Blade 2 – Marvel Superhero week

This is Marvel Superhero week. Blade 2 is currently available on instant Netflix.

WATCH: Blade 2(2002) – Rated R for Strong pervasive violence, language, some drug use and sexual content.

Blade (Wesley Snipes) is a half-vampire sworn to eradicating the bloodsuckers who lurk in the shadows. But when a breed of “reapers” is unleashed, the Vampire Nation asks for his help in preventing a nightmare plague that would wipe out both humans and vampires. Directed by Guillermo del Toro (Hell Boy, Pans Labyrinth), this Blade sequel mixes high-tech action with crimson terror. Kris Kristofferson and Ron Perlman co-star.

“Keep your friends close. Keep your enemies closer.”

Well way back when I was a wee lad, my favorite comic book series was The Tomb of Dracula. I loved the portrayal of Dracula as an evil mastermind and all of the people hunting him were fascinating as well. One of those was Blade, the Vampire Slayer.

Wesley Snipes returns as Blade and Kris Kristofferson returns as his accomplice/handyman Whistler (despite having died in the first film). As he was in the first film, Snipes is a complete bada$$, dusting vampires by the score. Norman Reedus (Boondock Saints) plays the new addition to the “good guys”. You have to love a character that has Krispy Kreme doughnuts shipped to a stakeout.

This is definitely the way to make a sequel. Since Blade took out a vampire “god” in the last film, the vampires have formed a Special Forces team called the Blood Pack to take him down. Now in a by-the-numbers sequel that would be our movie. Instead we have a much larger threat that forces them to team up with Blade.

The Blood Pack is well cast and all the members have colorful personalities. Tough guy and Guillermo del Toro favorite Ron Perlman has a lot of fun as Reinhardt. Leonor Varela plays Nyssa, a possible love interest. Other members of the Blood Pack include Danny John-Jules (Cat in the Red Dwarf TV show) as Asad and Asian superstar Donnie Yen as Snowman. Donnie Yen also handled the impressive fight choreography.

Blade II is written very intelligently by David S. Goyer and yet oddly Goyer would go on to write the terrible third film Blade Trinity. The difference here is that the mighty Guillermo del Toro directs Blade II and naturally it is quite stylish.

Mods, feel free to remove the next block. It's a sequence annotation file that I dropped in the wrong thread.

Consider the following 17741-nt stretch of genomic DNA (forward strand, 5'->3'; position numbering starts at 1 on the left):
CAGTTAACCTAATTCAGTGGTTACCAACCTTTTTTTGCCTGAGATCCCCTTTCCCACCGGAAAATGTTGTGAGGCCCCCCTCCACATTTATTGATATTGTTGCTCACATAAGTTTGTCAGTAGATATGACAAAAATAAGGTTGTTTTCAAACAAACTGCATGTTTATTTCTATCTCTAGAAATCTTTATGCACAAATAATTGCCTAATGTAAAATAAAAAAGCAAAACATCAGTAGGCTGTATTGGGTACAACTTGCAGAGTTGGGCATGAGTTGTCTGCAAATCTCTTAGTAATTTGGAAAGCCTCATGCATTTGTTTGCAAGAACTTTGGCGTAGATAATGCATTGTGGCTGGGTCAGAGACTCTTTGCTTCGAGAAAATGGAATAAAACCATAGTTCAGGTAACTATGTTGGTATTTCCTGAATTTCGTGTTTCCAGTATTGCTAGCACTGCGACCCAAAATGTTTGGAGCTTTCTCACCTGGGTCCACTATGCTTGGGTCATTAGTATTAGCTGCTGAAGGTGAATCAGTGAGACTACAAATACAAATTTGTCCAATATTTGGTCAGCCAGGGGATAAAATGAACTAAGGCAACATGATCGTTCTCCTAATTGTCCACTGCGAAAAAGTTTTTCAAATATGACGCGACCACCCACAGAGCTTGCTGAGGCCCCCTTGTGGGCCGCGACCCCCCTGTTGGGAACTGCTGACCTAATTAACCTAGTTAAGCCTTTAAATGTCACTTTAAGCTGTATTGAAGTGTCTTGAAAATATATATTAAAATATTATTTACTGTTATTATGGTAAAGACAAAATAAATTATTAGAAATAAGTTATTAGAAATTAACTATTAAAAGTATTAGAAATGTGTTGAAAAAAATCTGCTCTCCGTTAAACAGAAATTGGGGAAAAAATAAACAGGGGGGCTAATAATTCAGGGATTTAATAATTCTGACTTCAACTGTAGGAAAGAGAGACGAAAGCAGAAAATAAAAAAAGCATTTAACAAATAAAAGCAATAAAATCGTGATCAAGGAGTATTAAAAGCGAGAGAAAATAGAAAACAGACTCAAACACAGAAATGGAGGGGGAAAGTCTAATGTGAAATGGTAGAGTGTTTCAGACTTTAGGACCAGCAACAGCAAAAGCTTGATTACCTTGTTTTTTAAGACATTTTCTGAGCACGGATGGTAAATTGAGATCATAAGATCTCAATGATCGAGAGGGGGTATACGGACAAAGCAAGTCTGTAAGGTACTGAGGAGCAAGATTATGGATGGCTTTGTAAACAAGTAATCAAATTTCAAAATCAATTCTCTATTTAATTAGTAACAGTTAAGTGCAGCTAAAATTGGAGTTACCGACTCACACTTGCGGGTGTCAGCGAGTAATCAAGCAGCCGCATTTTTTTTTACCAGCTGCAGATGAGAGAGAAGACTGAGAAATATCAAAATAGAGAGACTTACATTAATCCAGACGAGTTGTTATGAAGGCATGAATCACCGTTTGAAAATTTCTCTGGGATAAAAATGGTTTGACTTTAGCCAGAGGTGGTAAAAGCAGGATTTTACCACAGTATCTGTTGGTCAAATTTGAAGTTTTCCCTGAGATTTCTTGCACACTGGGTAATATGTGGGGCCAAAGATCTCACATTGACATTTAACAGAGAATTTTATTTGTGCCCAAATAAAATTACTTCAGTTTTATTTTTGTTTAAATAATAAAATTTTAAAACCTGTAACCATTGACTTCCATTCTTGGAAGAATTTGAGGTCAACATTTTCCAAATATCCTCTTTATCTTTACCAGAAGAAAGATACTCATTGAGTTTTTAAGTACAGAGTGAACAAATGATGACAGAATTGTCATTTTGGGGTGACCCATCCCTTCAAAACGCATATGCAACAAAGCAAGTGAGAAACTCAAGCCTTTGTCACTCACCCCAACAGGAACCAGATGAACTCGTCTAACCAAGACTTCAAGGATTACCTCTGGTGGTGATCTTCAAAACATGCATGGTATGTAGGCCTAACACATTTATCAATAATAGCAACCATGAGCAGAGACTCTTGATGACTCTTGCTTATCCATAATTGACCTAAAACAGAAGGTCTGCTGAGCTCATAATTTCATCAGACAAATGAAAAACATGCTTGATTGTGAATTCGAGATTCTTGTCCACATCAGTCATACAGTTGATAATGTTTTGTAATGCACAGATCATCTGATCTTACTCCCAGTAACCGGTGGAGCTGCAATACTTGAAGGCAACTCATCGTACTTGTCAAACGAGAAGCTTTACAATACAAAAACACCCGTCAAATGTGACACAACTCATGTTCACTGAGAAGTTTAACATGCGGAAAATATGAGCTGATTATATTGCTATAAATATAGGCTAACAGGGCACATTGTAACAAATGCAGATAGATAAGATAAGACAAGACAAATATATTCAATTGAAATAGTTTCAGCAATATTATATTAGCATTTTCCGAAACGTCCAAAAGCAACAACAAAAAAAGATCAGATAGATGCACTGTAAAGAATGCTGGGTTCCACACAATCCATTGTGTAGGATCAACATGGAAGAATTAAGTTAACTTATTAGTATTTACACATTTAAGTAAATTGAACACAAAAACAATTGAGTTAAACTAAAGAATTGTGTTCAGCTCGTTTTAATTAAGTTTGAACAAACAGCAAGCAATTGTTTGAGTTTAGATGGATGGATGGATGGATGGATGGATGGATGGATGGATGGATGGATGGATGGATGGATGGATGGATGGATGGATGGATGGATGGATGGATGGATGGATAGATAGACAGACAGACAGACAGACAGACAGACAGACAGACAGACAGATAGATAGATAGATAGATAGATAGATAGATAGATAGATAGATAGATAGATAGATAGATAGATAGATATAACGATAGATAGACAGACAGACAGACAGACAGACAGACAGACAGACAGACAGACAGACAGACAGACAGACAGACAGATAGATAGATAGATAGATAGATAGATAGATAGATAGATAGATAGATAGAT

The acting is good, the action is fast and fresh, the visuals are well-done, and the script is engaging and has a few good twists to it – basically there is not much not to like in this film. That and these vampires do not sparkle in sunlight.

Flash Point – Geometry week

Okay finally back to some instant Netflix movies. This is Geometry week. We will start with the lowly Point. Flash Point is currently available on instant Netflix.

PASS: Flash Point (2007) – Rated R for strong bloody violence and brutal martial arts action.

“Action masters Wilson Yip and Donnie Yen deliver nonstop martial arts thrills in this tale of triad gang warfare in pre-handover Hong Kong. Reckless Detective Ma (Yen) threatens the careful work of his partner, Wilson (Louis Koo), who has finally infiltrated a notorious triad gang. As the operation begins to collapse, Ma enters the fray to go one-on-one against the triad leader (Collin Chou) before he takes over the streets.”

“Your wife took your son to school so early. It would be a pity if he is dead.”

The fractured English, quick speed of the subtitles and the slightly cut-off subtitles make this a bit more than problematic. The subtitles are understandable but a lot of attention has to be devoted to them.

It starts with a couple of good fight scenes then there is this draggy part in the middle called a plot, some killings, more plot then it ends with a few more fight scenes.

Donnie Yen is good as Ma, the cop who cannot follow the rules. For those unfamiliar with Asian cinema, Donnie Yen was Snowman in Blade II. He is quite an accomplished martial artist and has a chance to show it several times in the movie.

Louis Koo plays the undercover cop Wilson. He is good as well but is clearly overshadowed by Yen. The rest of the actors playing cops are just fine but unremarkable.

Part of my problem with this movie is that I enjoyed it immensely 18 years ago when it was called “Hard Boiled” and starred Yun-Fat Chow as the cop who cannot follow the rules and Tony Leung as the undercover cop. Flash Point does not come close to touching Hard Boiled.

Wilson Yip is the director and has quickly become one of the go-to guys for Asian action cinema. His direction here is good but overall I prefer Johnnie To as the new Asian action king.

If you are a fan of Asian action cinema then by all means check this out. The movie is not bad and there are several good fights, a good shootout, and a few good chases.

If you are not specifically a fan of Asian action cinema then this movie is enough of a mixed bag that it rates a pass.

Kudos to the makers of the film for showing some “making of” shots over the end credits.

People Watch: Collin Chou, who plays the villain Tony here, is more familiar to American audiences as Seraph from the Matrix series.